Affordable Access

Publisher Website

Biotinylation of platelets for transfusion purposes a novel method to label platelets in a closed system.

  • de Bruin, Sanne1, 2, 3
  • van de Weerdt, Emma K1, 2, 3
  • Sijbrands, Davina4
  • Vlaar, Richard1
  • Gouwerok, Eric1
  • Biemond, Bart J5
  • Vlaar, Alexander P J2, 3
  • van Bruggen, Robin1
  • de Korte, Dirk1, 4
  • 1 Department of Blood Cell Research, Sanquin Research, and Landsteiner Laboratory, University of Amsterdam, Amsterdam, The Netherlands. , (Netherlands)
  • 2 Department of Intensive Care Medicine, University of Amsterdam, Amsterdam, The Netherlands. , (Netherlands)
  • 3 Laboratory of Experimental Intensive Care and Anesthesia, Amsterdam University Medical Centers, Amsterdam, the Netherlands. , (Netherlands)
  • 4 Department of Product and Process Development, Sanquin Blood Bank, Amsterdam, the Netherlands. , (Netherlands)
  • 5 Department of Hematology, Amsterdam University Medical Centers, University of Amsterdam, Amsterdam, the Netherlands. , (Netherlands)
Published Article
Publication Date
Sep 01, 2019
DOI: 10.1111/trf.15451
PMID: 31318461


Labeling of platelets (PLTs) is required to measure the recovery and survival of transfused PLTs in vivo. Currently a radioactive method is used to label PLTs. However, application of those radiolabeling methods is limited by both safety issues and the inability to isolate transfused PLTs from the circulation. Biotin-labeled PLTs are an attractive nonradioactive option. However, no validated protocol to biotinylate PLTs is currently available for human studies. Six PLT concentrates (PCs) were subaliquoted and biotinylated on Days 1 and 7 of storage. To distinguish the effect of the processing steps from the effects of biotin incubation, two control groups were used: 1) "sham" samples were processed without the biotinylation reagent and 2) control samples were assessed without any processing other than the PC isolation. For the biotinylation procedure, 50 mL of PCs was washed twice and incubated with 5 mg/L biotin for 30 minutes in a closed system. As measures of PLT activation, phosphatidylserine exposure and CD62p expression were assessed. After biotinylation, 98.4% ± 0.9% of PLTs were labeled. PLT counts, pH, and "swirling" were within the range accepted by the Dutch blood bank for standard PLT products. Biotinylated PLTs were more activated compared than controles but not more than sham samples, but were more activated than the controls. We developed a standardized and reproducible protocol according to Good Practice Guidelines standards, for biotin labeling of PLTs for clinical purposes. This method can be applied as nonradioactive alternative assess survival and recovery of transfused PLTs in vivo. © 2019 The Authors. Transfusion published by Wiley Periodicals, Inc. on behalf of AABB.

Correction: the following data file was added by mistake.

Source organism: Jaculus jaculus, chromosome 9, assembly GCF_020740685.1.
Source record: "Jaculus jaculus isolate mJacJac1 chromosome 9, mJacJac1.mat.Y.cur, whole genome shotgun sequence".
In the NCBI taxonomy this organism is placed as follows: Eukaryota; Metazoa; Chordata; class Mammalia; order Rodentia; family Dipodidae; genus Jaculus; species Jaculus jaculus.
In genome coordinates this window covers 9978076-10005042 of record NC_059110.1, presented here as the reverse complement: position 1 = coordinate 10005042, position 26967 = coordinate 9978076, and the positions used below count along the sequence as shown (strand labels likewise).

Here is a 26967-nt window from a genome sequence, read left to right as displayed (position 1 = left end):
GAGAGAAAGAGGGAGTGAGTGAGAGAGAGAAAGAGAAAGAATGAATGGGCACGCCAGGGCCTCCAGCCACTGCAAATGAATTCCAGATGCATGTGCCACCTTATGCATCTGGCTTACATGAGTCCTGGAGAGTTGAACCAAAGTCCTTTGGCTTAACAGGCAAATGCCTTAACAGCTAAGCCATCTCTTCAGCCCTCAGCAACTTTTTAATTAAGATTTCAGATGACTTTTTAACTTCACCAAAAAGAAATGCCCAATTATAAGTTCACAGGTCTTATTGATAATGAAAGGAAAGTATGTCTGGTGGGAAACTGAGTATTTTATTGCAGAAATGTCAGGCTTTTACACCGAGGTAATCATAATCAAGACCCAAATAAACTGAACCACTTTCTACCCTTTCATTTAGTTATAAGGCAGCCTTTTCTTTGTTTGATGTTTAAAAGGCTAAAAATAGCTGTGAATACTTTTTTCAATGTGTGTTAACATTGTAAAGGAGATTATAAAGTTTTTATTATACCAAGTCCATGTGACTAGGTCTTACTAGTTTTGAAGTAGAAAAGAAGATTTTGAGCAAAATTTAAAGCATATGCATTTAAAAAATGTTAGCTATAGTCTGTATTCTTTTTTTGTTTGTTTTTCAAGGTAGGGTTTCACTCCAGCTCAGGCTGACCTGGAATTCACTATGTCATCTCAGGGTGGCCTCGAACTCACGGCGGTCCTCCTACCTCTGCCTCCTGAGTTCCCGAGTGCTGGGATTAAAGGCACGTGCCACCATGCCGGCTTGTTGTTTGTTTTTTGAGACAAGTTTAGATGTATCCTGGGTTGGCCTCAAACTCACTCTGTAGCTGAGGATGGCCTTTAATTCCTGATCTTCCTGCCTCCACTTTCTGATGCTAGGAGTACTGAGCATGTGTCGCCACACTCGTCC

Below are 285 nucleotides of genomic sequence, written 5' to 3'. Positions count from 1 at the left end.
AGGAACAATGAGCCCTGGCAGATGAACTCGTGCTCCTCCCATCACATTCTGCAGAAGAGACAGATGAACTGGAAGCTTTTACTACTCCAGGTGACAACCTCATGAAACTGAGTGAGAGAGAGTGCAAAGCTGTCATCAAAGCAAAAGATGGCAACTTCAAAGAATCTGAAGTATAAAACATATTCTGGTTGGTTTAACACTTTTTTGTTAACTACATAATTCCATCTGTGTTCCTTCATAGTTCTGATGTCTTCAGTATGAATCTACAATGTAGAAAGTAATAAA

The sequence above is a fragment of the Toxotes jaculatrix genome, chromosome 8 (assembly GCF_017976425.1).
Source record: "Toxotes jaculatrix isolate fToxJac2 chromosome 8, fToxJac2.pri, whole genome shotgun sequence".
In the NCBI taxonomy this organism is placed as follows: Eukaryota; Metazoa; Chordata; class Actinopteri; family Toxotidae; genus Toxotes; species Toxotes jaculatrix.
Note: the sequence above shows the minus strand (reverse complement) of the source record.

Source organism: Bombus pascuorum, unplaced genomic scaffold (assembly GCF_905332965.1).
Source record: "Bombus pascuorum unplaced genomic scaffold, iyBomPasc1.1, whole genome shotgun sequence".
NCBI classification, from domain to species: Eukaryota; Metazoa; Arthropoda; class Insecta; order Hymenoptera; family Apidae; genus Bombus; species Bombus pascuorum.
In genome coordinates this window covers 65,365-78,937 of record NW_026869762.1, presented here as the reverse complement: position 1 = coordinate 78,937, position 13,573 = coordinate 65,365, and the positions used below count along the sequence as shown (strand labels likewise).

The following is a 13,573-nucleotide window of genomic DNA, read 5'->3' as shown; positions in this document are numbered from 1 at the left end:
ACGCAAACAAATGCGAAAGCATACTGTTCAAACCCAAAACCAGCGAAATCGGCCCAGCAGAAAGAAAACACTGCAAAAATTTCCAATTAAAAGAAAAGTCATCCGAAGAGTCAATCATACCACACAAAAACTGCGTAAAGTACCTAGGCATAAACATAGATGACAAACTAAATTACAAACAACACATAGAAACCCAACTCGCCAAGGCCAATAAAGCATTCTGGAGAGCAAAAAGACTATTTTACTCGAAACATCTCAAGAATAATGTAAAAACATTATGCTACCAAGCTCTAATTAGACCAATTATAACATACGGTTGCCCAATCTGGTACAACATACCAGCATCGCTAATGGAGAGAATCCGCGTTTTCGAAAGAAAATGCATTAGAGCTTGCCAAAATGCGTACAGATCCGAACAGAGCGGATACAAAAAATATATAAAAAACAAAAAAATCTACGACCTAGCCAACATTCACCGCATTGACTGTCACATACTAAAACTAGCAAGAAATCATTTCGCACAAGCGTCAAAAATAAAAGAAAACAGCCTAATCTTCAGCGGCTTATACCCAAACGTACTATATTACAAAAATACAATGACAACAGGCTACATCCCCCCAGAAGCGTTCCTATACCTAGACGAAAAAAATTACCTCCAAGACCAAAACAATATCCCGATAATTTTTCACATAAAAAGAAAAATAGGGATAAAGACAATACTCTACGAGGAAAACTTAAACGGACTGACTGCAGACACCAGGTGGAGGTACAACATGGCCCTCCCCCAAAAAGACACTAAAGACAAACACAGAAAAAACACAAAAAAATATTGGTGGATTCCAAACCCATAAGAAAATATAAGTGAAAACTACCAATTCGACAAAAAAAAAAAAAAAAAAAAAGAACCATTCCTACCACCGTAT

Report this publication


Seen <100 times